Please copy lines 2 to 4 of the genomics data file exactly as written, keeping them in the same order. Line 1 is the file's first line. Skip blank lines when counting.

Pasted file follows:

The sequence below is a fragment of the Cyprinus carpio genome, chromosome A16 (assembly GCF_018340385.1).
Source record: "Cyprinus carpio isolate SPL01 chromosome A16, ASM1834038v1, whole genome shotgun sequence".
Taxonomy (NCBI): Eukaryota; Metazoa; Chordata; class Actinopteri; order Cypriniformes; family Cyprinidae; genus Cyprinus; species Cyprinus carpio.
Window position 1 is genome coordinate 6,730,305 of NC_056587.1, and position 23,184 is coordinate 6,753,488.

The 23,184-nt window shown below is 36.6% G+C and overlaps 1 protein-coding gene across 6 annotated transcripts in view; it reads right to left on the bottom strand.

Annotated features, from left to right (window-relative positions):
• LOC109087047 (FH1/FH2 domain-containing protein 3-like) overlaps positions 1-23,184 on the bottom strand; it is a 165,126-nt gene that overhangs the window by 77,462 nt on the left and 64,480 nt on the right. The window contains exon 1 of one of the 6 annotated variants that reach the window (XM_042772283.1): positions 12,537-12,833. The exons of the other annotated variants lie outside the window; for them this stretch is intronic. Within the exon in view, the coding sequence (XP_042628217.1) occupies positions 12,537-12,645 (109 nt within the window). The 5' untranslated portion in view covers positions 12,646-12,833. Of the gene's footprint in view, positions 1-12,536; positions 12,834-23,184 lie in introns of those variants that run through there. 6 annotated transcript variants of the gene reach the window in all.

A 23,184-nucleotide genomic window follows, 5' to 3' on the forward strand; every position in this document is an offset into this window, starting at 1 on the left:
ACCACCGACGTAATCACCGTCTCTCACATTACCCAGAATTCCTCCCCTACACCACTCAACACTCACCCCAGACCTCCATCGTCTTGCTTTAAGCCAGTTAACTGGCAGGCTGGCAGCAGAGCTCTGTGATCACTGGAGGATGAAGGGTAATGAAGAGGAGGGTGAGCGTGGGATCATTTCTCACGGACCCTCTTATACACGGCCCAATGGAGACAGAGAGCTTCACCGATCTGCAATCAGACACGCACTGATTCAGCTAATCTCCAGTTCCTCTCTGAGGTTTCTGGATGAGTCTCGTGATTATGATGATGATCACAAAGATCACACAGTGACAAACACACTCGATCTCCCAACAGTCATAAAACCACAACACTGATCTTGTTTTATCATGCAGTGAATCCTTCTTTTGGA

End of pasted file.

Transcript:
Source record: "Cyprinus carpio isolate SPL01 chromosome A16, ASM1834038v1, whole genome shotgun sequence".
Taxonomy (NCBI): Eukaryota; Metazoa; Chordata; class Actinopteri; order Cypriniformes; family Cyprinidae; genus Cyprinus; species Cyprinus carpio.
Window position 1 is genome coordinate 6,730,305 of NC_056587.1, and position 23,184 is coordinate 6,753,488.